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Lions of the deep

Henry Duffy is a core team volunteer for Action for Conservation. Here he tells us more about his conservation work in Belize with Blue Ventures and why volunteering in conservation is so important!

Viewed from the surface, ninety-nine percent of the habitats and creatures of the marine environment are concealed, with only the occasional glimpse rising from the water and little indication of the wondrous diversity below. Much of the underwater world could disappear entirely and, at the surface, almost no obvious change would be visible to the casually observing eye. It was this fascination with ‘what lies below’ (initially nurtured by excessive viewings of The Blue Planet!), coupled with concern about what could be unknowingly lost, that motivated me to pursue SCUBA diving and then, inevitably, a career in marine conservation.

A hawksbill turtle (Eretmochelys imbricate) spotted in Bacalar Chico Marine Reserve, Belize. All seven species of marine turtle are considered as globally threatened with extinction, and the reserve provides a haven for these animals with five species recorded in the area so far. Credit: Frederieke Peiffer.

After being drawn into focusing on the study of coral reefs, I am currently fortunate to be working as a Field Scientist in Belize with Blue Ventures. This UK-based NGO aims to rebuild tropical fisheries with coastal communities. We work in places where the ocean is vital to local cultures and economies and are committed to protecting marine biodiversity in ways that benefit coastal people. In the case of Belize, the important marine resources for coastal communities are species supported by the country’s coral reefs and mangroves, such as lobsters, conch (a large aquatic snail) and various fishes such as groupers and snappers. One branch of Blue Ventures’ work involves bringing volunteers on scientific expeditions where they are trained in SCUBA diving and marine survey techniques in order to collect data on coral reef health in Belize, with similar programmes in Timor-Leste and Madagascar. As a Field Scientist and PADI SCUBA Instructor, I am responsible for delivering the diving and science training programmes onsite in Belize, and ensuring that all surveys are conducted to Blue Ventures’ high standards for data collection. Through this role I have the chance to gain experience in leading a diverse range of survey types, primarily focusing on SCUBA diving to assess reef fish populations, the health of reef-building corals, coral bleaching and the impact of the invasive lionfish.

A view of the beautiful underwater scenery of Belize's coral reefs, with hard corals, algae, sponges and soft corals all competing for space while a triggerfish cruises in the background. Monitoring the health of reef-building hard corals is a key part of Blue Ventures' work. Credit: Olivia Clayton.

The lionfish problem is the most fascinating, complex conservation issue that I have come across in Belize. In a nutshell, the lionfish naturally occurs in the Indian and Pacific oceans, but has spread across the Caribbean after escaping from aquariums in Florida (hence the use of the term; invasive species). Lionfish are voracious predators equipped with eighteen defensive venomous spines, and they consume huge numbers of juvenile fish which are vulnerable to these dangerous, unfamiliar new arrivals. Consequently the lionfish invasion threatens both coral reef biodiversity and fishing livelihoods throughout the Caribbean. Blue Ventures is involved in multiple projects which aim to combat the lionfish invasion in Belize, showcasing complementary ecological, social and economic approaches to marine conservation. Under the water, we survey reefs in Northern Belize to assess lionfish abundance, and spear lionfish on culls in order to reduce their numbers. On dry land, we encourage restaurants to put lionfish on their menus (I can confirm it is delicious!) and support a women’s group which makes jewellery out of the lionfish’s beautiful fins. It is inspiring to see such a diverse conservation approach in action, involving such a wide variety of people from Belize and around the world.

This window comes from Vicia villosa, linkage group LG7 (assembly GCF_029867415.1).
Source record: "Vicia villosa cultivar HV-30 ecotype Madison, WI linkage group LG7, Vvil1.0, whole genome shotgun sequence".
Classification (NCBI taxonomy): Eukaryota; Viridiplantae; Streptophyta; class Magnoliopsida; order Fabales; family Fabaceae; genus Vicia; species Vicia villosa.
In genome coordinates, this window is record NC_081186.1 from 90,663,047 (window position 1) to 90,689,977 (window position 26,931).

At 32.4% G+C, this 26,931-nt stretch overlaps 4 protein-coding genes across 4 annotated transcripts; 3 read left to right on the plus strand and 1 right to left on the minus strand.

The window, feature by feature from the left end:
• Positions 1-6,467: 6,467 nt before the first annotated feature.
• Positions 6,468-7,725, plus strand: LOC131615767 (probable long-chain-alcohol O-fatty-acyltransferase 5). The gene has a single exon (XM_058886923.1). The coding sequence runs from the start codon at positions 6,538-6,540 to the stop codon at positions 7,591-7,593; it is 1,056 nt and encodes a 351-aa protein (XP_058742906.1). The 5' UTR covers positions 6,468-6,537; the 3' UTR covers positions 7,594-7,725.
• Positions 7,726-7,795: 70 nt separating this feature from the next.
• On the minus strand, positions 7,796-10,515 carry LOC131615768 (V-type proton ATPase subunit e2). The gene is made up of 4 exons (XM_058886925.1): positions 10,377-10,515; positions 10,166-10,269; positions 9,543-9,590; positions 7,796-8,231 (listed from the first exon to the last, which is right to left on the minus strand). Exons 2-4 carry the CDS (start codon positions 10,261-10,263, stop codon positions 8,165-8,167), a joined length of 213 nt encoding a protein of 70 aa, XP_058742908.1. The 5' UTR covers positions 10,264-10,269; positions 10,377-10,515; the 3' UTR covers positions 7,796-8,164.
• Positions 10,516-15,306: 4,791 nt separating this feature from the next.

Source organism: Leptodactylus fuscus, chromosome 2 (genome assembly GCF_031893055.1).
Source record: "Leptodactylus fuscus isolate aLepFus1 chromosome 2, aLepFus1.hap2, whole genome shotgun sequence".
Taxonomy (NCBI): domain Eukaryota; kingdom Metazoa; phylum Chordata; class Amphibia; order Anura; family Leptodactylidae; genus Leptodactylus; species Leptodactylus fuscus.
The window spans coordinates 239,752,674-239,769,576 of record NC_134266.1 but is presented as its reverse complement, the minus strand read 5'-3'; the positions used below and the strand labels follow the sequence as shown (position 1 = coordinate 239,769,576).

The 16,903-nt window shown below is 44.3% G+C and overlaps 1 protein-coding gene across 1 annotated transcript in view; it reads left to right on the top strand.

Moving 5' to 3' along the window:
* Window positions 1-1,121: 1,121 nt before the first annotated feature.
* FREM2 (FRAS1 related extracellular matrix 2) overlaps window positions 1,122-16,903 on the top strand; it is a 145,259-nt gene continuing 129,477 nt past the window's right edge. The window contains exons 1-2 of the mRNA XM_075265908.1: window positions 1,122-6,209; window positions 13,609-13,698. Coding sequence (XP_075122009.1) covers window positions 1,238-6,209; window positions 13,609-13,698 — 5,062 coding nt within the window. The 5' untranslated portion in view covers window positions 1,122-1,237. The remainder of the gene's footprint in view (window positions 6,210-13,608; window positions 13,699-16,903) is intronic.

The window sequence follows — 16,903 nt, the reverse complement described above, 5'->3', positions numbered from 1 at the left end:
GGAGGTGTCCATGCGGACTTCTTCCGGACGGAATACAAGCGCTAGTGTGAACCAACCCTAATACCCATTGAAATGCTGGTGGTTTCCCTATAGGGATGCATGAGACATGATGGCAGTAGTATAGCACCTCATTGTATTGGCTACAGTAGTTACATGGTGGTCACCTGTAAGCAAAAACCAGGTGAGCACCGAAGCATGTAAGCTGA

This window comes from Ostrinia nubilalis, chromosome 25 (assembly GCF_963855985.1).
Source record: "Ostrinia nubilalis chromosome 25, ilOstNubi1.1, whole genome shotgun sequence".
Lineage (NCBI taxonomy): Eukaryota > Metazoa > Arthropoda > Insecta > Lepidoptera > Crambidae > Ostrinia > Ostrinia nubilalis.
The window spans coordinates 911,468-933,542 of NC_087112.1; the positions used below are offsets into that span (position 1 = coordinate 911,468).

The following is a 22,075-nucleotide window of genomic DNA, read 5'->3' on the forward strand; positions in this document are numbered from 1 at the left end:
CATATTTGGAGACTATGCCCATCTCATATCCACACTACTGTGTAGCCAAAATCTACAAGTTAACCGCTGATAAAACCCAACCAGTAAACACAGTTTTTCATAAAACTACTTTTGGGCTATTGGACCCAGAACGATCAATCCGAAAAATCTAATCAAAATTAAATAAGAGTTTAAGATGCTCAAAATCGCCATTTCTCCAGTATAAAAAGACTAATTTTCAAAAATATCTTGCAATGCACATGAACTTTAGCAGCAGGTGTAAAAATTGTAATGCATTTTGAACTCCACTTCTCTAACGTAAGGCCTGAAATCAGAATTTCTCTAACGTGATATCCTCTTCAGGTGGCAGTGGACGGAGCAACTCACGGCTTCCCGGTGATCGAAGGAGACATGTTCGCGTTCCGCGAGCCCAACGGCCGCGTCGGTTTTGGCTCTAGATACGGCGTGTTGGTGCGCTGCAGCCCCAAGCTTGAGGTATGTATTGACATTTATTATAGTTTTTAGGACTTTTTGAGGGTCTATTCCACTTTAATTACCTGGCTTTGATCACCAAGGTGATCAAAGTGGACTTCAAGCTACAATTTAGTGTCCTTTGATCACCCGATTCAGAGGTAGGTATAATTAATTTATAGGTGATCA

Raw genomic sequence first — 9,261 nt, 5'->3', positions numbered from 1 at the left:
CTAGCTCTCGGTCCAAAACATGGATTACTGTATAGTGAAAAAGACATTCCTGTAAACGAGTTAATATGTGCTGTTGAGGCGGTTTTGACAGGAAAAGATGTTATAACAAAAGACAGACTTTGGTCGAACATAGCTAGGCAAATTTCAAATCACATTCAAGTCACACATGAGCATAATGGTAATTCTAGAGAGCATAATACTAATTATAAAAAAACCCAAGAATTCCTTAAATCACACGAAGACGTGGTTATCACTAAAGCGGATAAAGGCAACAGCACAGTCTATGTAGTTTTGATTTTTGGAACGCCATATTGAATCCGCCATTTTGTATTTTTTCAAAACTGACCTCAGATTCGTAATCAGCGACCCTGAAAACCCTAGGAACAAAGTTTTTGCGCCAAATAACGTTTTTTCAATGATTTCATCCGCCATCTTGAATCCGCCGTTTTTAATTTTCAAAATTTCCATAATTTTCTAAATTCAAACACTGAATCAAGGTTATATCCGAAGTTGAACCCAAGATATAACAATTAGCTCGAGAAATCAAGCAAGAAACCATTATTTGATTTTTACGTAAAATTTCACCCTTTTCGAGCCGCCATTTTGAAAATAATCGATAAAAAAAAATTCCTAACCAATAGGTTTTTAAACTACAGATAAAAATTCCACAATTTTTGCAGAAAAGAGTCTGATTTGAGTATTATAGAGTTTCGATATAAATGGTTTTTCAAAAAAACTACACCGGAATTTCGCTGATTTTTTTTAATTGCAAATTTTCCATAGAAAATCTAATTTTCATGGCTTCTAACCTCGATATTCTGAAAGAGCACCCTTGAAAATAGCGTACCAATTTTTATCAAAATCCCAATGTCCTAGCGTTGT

Invasive lionfish (Pterois volitans) speared on a culling dive are lined up ready for dissection by Blue Ventures staff. Dissections are critical to improving our understanding of the lionfish problem, such as providing information on the prey species consumed by examining stomach contents. Credit: Henry Duffy.

I am very grateful to be able to study coral reefs in the tropics, and this represents one of many unique global opportunities that might arise through making a professional commitment to conservation. The volunteers at Blue Ventures learn a huge amount during their expeditions, and Blue Ventures could not collect such a wealth of ecological data without the support of volunteers. I would strongly encourage anyone considering conservation as a career to pursue volunteering opportunities with organisations offering training in field survey techniques and other relevant skills. I am certain that voluntary roles in the UK and abroad have been essential to my career development within conservation, and they provided vital knowledge and connections which I continue to use. A full time commitment is certainly not required, and volunteering in combination with other work can be equally rewarding. I consider my time as an Education Volunteer at ZSL London Zoo, which was just one day a week over roughly two years, as an important stepping stone to my current position. Many conservation organisations benefit hugely from highly motivated volunteer support, so find one whose work interests you and see what opportunities they offer. You never know what you might find, or where in the world your first steps into conservation might eventually take you…..

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